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|Ashley Wagner became the U.S. national champion in 2012 -- and hopes to defend her title this season.|
To come as close as you possibly can to your dreams without achieving them is heartbreaking.
That's what happened to me in 2010. You may or may not have noticed me back then, but I was the first alternate to the U.S. Olympic figure skating team. Going to the Olympics has always been my dream, ever since I watched Tara Lipinski win the 1998 Games.
When I just missed the team, it kind of made me re-evaluate whether I even wanted to keep skating at all, but I ultimately realized I wasn't done with the sport. I want to work as hard as I can so the next time I won't leave anything behind, and have no regrets.
|Ashley Wagner tried her first skating lesson at five and loved the sport instantly.|
I started skating when I was 5 years old. I was living in Alaska at the time -- one of many places we called home because my dad was in the Army -- and my little brother and I were cooped up in the house, challenging my mom as most kids do. She decided to take some action, so she signed us up for a Mommy and Me ice skating class. I loved it, but she hated it. My mom never got back on the rink again, but I never wanted to stop!
I just loved the feeling of skating. Even as we moved around a lot with my dad's job, my parents made sure there was a rink nearby wherever we were stationed. I was always in a new place with new people, but the ice was the one place I was comfortable and didn't have to readjust. I felt at home, and skating was like an old friend that had always been there for me.
I'm confident I have some talent, but I think the one thing that got me to the point where I am now is I'm a ridiculously hard worker. Everything I've accomplished as a skater is the result of a lot of blood, sweat and tears -- the old-fashioned way. I'm on the ice 20 to 25 hours a week depending on the season, and I spend an hour or two off-ice each day doing yoga, core weight training, swimming, running and circuit training.
I've made plenty of sacrifices along the way. In high school when my friends were going to a movie on Friday nights, I didn't go because I had practice early on Saturday. I completed my senior year of high school online because I had moved from Washington, D.C., to Delaware to train with a different coach. I'm 21, but not a normal college kid because I chose to move to California to train full time. Still, I get to do what I love more than anything else in the world, so I'm lucky.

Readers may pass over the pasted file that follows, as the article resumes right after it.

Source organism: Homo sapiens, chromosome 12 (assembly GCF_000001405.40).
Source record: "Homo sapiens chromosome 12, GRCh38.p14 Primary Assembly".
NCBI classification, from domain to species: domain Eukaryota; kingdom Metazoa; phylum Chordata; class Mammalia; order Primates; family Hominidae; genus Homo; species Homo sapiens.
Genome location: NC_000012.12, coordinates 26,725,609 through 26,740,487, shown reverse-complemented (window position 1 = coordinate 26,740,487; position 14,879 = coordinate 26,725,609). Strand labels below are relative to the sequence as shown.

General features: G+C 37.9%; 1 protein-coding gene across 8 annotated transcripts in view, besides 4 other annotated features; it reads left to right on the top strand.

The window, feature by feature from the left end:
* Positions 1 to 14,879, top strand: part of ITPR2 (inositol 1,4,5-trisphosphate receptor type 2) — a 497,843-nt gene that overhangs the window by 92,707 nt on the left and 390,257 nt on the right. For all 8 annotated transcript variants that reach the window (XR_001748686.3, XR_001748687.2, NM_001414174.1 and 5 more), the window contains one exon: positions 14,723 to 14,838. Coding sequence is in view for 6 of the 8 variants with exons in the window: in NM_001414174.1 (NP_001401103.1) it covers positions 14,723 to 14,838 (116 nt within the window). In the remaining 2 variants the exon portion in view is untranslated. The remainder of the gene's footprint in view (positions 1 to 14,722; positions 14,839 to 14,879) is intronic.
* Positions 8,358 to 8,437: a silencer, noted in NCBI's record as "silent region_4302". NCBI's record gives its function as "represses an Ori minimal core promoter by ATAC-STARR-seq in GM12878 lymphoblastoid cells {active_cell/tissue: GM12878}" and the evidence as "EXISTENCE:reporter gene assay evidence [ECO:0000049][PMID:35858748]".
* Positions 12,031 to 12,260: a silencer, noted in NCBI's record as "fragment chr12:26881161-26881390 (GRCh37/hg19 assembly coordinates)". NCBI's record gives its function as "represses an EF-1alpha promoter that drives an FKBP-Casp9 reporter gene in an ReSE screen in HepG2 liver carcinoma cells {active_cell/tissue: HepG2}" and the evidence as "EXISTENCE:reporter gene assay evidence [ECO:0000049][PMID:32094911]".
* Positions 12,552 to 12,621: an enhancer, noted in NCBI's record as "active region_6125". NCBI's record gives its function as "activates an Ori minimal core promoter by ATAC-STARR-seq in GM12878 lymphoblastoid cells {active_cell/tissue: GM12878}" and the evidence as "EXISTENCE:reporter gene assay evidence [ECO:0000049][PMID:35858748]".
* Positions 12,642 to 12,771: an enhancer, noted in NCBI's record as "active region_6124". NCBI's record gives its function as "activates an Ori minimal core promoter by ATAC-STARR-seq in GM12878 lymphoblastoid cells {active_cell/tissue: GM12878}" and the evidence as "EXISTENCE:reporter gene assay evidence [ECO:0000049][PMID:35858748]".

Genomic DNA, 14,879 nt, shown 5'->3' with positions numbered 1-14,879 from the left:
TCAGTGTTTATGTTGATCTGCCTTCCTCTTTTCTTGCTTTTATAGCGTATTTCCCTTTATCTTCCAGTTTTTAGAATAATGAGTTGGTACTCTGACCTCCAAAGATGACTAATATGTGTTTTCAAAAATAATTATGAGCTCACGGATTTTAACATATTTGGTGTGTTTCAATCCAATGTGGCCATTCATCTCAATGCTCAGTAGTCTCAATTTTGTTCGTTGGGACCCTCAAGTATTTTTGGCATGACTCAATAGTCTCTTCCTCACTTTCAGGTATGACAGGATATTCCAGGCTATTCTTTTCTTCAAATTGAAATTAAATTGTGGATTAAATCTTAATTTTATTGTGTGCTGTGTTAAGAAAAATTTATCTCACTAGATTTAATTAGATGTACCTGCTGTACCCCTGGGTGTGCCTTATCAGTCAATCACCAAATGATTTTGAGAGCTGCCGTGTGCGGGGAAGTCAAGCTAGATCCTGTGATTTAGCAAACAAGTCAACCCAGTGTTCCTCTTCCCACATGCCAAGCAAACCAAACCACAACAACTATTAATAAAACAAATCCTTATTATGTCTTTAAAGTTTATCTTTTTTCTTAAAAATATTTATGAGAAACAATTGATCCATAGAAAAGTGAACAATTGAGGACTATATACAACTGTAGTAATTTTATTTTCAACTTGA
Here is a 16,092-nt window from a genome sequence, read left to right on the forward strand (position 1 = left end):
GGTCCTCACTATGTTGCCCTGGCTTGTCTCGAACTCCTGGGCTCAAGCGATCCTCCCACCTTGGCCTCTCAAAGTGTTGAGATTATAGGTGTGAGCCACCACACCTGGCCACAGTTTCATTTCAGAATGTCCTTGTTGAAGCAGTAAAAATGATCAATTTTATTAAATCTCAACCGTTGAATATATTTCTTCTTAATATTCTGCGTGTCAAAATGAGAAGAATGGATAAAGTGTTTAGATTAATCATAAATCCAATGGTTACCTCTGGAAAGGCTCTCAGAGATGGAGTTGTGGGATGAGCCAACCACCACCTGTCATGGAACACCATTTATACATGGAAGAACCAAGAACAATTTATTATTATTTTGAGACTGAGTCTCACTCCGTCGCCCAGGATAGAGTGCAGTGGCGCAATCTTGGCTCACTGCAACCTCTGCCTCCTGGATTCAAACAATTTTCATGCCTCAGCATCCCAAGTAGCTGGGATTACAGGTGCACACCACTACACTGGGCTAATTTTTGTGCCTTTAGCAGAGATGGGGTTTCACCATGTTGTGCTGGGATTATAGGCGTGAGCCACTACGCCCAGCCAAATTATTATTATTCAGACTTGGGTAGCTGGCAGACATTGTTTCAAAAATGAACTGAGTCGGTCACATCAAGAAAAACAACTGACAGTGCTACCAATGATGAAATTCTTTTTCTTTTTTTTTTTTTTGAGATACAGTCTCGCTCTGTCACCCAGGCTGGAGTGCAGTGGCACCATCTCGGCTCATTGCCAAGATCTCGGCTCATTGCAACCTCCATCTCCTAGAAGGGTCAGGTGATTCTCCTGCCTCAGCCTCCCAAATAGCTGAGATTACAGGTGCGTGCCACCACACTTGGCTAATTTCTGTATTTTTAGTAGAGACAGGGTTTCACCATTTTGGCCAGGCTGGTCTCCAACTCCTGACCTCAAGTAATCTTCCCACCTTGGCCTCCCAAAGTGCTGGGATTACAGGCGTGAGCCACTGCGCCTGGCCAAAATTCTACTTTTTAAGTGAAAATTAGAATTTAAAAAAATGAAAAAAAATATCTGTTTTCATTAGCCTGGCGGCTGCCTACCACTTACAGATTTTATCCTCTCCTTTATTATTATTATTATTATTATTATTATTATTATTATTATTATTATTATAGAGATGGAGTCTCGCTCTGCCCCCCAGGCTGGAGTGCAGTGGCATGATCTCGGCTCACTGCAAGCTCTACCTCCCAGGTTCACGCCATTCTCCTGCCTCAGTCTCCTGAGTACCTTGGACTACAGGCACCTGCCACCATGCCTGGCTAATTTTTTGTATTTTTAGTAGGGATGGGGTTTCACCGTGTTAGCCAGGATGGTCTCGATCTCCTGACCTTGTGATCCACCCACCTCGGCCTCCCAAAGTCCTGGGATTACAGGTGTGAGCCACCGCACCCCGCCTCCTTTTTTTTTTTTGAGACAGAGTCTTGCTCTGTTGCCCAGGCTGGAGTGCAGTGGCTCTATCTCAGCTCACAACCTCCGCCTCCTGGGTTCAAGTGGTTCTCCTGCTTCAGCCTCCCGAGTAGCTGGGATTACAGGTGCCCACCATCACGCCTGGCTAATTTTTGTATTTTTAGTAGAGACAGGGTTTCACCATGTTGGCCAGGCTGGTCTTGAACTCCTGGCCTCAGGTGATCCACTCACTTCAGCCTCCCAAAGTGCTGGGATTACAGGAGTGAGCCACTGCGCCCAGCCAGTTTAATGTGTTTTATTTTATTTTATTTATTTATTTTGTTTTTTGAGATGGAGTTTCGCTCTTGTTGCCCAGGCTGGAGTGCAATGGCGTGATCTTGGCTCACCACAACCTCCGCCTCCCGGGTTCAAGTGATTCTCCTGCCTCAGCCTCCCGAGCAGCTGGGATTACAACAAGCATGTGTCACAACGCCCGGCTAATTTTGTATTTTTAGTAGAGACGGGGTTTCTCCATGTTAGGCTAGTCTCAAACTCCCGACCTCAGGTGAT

Last year, all the sacrifices and training time paid off, as one of my biggest goals came true when I won the 2012 national title. I also became the Four Continents Champion; it was a great season, to put it mildly. Now, this pre-Olympic year is going to be crucial to prove to myself it was no fluke -- and it's important that I really make a name for myself and show people I'm one of the top skaters to watch. I don't like saying I want to win every competition, but I want to go out and perform to the best of my ability and keep getting stronger as a competitor.
Yes, there's a lot of pressure on me. Some people need to stay super-focused with no distractions to help cope with it all. I do better when I have a life outside the rink. When I have my skates on, I'm completely focused; but the second I leave the rink, I'm done for the day and on to other things -- taking classes at a local community college or going to the beach. I hang out with people who have nothing to do with figure skating, and that's so important to me.
I'm pretty happy with where I am technically after the summer's training, and going on tour with "Stars on Ice" last spring taught me a ton about how to perform and entertain an audience. Both of my programs this upcoming season are about telling a story, and go beyond simply doing the technical elements. I can't wait to see how everyone reacts to them this year.
It's been a while since a woman has defended the U.S. national title (Michelle Kwan was the last to do it in 2004-05), but I'm ready for the challenge. I'm off to the Japan Open this week for the first competition of the season, and then the Grand Prix series rolls around in mid-fall, with Skate America in Seattle and Trophee Bombard in Paris.
So, bring on the frequent flier miles! I'm good as long as I've got a ton of books, comfy clothes and my iPod. I'm just wrapping up "The Art of Racing in The Rain." Got any recommendations for what I should read next?